WSSC, Dignitaries Kick Off Sewer Rehab Project
The Washington Suburban Sanitary Commission (WSSC) on Dec. 7 kicked off a landmark rehabilitation project, marking the first time WSSC has been awarded federal funding for a reconstruction project through the Maryland Department of the Environment (MDE).
Earlier this year, MDE awarded a $6 million grant to WSSC as part of the American Recovery and Reinvestment Act. The grant is being used to conduct sewer infrastructure renewal in the Lower Anacostia area of Prince George’s County.
U.S. EPA Assistant Administrator for Water Peter Silva, U.S. Rep. Chris Van Hollen, U.S Rep. Donna Edwards, WSSC General Manager Jerry N. Johnson, Anacostia Watershed Society Executive Director Jim Connolly and other area leaders gathered at WSSC’s headquarters in Laurel, Md., to launch the project. It will rehabilitate 22,000 linear feet of sewer mains and laterals in portions of Bladensburg, Hyattsville, Brentwood, Cheverly, Colmar Manor, Landover Hills and Mount Rainer, Maryland and provide an estimated 65 additional jobs to the region.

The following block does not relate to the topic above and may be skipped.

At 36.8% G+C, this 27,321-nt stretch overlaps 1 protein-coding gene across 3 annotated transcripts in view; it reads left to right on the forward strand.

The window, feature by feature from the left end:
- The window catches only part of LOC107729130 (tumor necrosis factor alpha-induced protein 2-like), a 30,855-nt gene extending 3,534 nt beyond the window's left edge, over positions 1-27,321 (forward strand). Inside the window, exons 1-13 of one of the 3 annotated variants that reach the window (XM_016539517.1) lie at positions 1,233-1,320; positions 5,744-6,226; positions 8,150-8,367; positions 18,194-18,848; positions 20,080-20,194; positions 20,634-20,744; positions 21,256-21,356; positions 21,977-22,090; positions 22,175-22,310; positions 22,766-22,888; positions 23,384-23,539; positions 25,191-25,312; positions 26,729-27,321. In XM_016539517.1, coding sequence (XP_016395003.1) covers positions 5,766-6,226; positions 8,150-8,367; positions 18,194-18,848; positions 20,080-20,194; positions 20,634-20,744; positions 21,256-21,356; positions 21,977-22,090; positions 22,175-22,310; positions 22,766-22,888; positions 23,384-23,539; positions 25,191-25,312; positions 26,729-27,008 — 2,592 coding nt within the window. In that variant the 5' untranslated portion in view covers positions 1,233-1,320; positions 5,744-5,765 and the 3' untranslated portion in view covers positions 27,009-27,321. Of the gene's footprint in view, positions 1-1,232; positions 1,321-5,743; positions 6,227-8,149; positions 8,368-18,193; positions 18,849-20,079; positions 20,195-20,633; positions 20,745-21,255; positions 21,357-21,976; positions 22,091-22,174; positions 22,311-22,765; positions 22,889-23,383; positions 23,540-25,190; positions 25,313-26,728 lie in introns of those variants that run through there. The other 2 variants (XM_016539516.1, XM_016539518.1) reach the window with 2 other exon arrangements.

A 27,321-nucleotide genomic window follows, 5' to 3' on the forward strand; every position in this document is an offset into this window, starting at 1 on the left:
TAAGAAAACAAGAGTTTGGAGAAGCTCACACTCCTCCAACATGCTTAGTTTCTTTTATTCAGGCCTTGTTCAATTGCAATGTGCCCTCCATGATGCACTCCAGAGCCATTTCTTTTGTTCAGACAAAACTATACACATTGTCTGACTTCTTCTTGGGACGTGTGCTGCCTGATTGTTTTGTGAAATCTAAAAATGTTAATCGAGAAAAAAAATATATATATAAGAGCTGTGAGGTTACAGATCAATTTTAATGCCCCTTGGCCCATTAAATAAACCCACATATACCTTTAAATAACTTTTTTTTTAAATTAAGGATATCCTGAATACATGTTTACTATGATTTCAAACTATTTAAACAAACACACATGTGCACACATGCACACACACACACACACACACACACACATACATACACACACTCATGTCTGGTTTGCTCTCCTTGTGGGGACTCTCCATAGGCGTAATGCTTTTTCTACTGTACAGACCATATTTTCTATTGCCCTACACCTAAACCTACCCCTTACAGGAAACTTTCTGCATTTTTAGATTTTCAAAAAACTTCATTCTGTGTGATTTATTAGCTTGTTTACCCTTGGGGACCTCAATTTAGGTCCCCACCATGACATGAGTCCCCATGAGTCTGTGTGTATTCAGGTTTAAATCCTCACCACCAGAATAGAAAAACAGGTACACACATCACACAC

"Recovery Act funds are revitalizing water infrastructure and the economy at the same time," said Silva. "Environmental protection and economic strength are not mutually exclusive, but in fact can go hand-in-hand."
“This project is a perfect example of Recovery Act funding at work – not only will WSSC be able to make much needed improvements to our community’s infrastructure, but it will infuse money into the economy and help keep Marylanders in their jobs,” said Van Hollen, co-chair of the bipartisan Renewable Energy and Energy Efficiency Caucus and of the Chesapeake Bay Watershed Task Force.
“This grant will not only help address the problems we are having with our aging infrastructure,” said Johnson, “it also set an example of how federal stimulus funding can be used to improve everyday lives, not only by helping the environment but also by boosting the local economy.”
Internal pipeline inspections in the project area indicated the sewer mains and laterals are deteriorating and that the number of sewer backups and overflows has increased. Some of the mains in the area are nearly 90 years old.
The project is slated for completion by December 2010.